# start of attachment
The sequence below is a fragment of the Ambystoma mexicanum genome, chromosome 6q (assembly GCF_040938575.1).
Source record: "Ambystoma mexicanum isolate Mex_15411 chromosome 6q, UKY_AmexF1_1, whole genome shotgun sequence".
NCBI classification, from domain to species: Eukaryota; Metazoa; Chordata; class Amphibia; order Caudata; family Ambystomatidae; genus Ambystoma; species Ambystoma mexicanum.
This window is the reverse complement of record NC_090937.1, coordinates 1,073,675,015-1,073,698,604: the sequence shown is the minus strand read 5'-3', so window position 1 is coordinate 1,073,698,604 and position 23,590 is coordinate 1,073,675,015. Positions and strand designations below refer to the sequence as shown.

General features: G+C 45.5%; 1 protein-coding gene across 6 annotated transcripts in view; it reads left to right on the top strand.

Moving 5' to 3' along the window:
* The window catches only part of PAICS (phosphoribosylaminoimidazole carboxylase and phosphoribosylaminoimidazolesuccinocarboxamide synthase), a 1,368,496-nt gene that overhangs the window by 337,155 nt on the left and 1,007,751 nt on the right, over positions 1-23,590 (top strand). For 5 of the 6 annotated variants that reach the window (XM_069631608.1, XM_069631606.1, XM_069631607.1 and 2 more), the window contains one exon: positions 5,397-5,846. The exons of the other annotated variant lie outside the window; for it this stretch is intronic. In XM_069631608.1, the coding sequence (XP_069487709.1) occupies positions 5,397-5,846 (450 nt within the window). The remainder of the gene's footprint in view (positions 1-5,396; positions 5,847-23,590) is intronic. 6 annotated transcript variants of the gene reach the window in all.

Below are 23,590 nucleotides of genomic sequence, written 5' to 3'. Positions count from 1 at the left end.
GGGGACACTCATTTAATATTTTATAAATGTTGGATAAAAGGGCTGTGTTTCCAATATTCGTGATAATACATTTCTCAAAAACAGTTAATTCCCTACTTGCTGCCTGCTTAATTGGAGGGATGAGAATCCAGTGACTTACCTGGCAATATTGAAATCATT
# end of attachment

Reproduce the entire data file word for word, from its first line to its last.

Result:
The sequence below is a fragment of the Ambystoma mexicanum genome, chromosome 6q (assembly GCF_040938575.1).
Source record: "Ambystoma mexicanum isolate Mex_15411 chromosome 6q, UKY_AmexF1_1, whole genome shotgun sequence".
NCBI classification, from domain to species: Eukaryota; Metazoa; Chordata; class Amphibia; order Caudata; family Ambystomatidae; genus Ambystoma; species Ambystoma mexicanum.
This window is the reverse complement of record NC_090937.1, coordinates 1,073,675,015-1,073,698,604: the sequence shown is the minus strand read 5'-3', so window position 1 is coordinate 1,073,698,604 and position 23,590 is coordinate 1,073,675,015. Positions and strand designations below refer to the sequence as shown.

General features: G+C 45.5%; 1 protein-coding gene across 6 annotated transcripts in view; it reads left to right on the top strand.

Moving 5' to 3' along the window:
* The window catches only part of PAICS (phosphoribosylaminoimidazole carboxylase and phosphoribosylaminoimidazolesuccinocarboxamide synthase), a 1,368,496-nt gene that overhangs the window by 337,155 nt on the left and 1,007,751 nt on the right, over positions 1-23,590 (top strand). For 5 of the 6 annotated variants that reach the window (XM_069631608.1, XM_069631606.1, XM_069631607.1 and 2 more), the window contains one exon: positions 5,397-5,846. The exons of the other annotated variant lie outside the window; for it this stretch is intronic. In XM_069631608.1, the coding sequence (XP_069487709.1) occupies positions 5,397-5,846 (450 nt within the window). The remainder of the gene's footprint in view (positions 1-5,396; positions 5,847-23,590) is intronic. 6 annotated transcript variants of the gene reach the window in all.

Below are 23,590 nucleotides of genomic sequence, written 5' to 3'. Positions count from 1 at the left end.
GGGGACACTCATTTAATATTTTATAAATGTTGGATAAAAGGGCTGTGTTTCCAATATTCGTGATAATACATTTCTCAAAAACAGTTAATTCCCTACTTGCTGCCTGCTTAATTGGAGGGATGAGAATCCAGTGACTTACCTGGCAATATTGAAATCATT